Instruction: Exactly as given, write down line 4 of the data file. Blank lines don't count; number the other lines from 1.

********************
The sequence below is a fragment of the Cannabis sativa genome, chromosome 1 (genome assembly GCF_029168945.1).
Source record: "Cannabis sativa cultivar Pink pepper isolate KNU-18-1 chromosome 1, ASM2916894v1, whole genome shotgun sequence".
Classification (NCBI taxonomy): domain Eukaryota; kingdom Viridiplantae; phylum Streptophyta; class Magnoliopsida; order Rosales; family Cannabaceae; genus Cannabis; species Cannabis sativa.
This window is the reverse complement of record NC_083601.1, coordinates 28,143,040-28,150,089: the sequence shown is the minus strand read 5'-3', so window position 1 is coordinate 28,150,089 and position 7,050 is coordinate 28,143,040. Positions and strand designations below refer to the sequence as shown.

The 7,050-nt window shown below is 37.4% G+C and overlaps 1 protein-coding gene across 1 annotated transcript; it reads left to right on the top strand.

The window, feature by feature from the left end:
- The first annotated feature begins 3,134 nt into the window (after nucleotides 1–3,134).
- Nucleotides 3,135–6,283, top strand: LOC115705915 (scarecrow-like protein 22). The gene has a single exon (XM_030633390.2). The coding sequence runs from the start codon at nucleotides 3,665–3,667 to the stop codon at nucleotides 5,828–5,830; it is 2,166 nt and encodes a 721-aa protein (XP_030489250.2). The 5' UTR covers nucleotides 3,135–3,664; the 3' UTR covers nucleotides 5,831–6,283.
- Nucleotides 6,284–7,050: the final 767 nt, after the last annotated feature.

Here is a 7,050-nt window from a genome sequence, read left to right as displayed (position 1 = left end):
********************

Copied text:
This window is the reverse complement of record NC_083601.1, coordinates 28,143,040-28,150,089: the sequence shown is the minus strand read 5'-3', so window position 1 is coordinate 28,150,089 and position 7,050 is coordinate 28,143,040. Positions and strand designations below refer to the sequence as shown.